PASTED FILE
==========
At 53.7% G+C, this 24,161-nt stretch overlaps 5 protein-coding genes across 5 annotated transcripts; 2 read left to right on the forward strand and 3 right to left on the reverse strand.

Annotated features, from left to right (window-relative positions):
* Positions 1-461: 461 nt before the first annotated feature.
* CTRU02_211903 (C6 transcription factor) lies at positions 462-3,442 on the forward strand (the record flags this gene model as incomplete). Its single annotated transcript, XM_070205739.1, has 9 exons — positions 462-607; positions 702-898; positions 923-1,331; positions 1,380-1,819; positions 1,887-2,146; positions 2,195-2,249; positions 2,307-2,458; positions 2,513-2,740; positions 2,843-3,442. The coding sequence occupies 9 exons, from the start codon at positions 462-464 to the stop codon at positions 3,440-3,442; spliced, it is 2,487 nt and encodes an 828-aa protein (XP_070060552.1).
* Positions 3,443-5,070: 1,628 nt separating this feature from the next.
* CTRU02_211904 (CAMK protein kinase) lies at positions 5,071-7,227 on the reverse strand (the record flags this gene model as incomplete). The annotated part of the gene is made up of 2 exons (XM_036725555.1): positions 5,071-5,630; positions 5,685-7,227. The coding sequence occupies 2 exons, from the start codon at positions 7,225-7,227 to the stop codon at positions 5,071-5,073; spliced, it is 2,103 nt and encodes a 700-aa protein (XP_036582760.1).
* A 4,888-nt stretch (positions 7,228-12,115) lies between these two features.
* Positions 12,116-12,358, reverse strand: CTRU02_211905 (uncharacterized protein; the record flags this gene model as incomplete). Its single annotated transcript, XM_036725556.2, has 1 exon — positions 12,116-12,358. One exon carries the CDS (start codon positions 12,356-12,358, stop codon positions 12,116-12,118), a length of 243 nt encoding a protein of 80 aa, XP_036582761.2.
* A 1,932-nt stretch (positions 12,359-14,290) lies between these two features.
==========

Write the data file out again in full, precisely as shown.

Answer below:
At 53.7% G+C, this 24,161-nt stretch overlaps 5 protein-coding genes across 5 annotated transcripts; 2 read left to right on the forward strand and 3 right to left on the reverse strand.

Annotated features, from left to right (window-relative positions):
* Positions 1-461: 461 nt before the first annotated feature.
* CTRU02_211903 (C6 transcription factor) lies at positions 462-3,442 on the forward strand (the record flags this gene model as incomplete). Its single annotated transcript, XM_070205739.1, has 9 exons — positions 462-607; positions 702-898; positions 923-1,331; positions 1,380-1,819; positions 1,887-2,146; positions 2,195-2,249; positions 2,307-2,458; positions 2,513-2,740; positions 2,843-3,442. The coding sequence occupies 9 exons, from the start codon at positions 462-464 to the stop codon at positions 3,440-3,442; spliced, it is 2,487 nt and encodes an 828-aa protein (XP_070060552.1).
* Positions 3,443-5,070: 1,628 nt separating this feature from the next.
* CTRU02_211904 (CAMK protein kinase) lies at positions 5,071-7,227 on the reverse strand (the record flags this gene model as incomplete). The annotated part of the gene is made up of 2 exons (XM_036725555.1): positions 5,071-5,630; positions 5,685-7,227. The coding sequence occupies 2 exons, from the start codon at positions 7,225-7,227 to the stop codon at positions 5,071-5,073; spliced, it is 2,103 nt and encodes a 700-aa protein (XP_036582760.1).
* A 4,888-nt stretch (positions 7,228-12,115) lies between these two features.
* Positions 12,116-12,358, reverse strand: CTRU02_211905 (uncharacterized protein; the record flags this gene model as incomplete). Its single annotated transcript, XM_036725556.2, has 1 exon — positions 12,116-12,358. One exon carries the CDS (start codon positions 12,356-12,358, stop codon positions 12,116-12,118), a length of 243 nt encoding a protein of 80 aa, XP_036582761.2.
* A 1,932-nt stretch (positions 12,359-14,290) lies between these two features.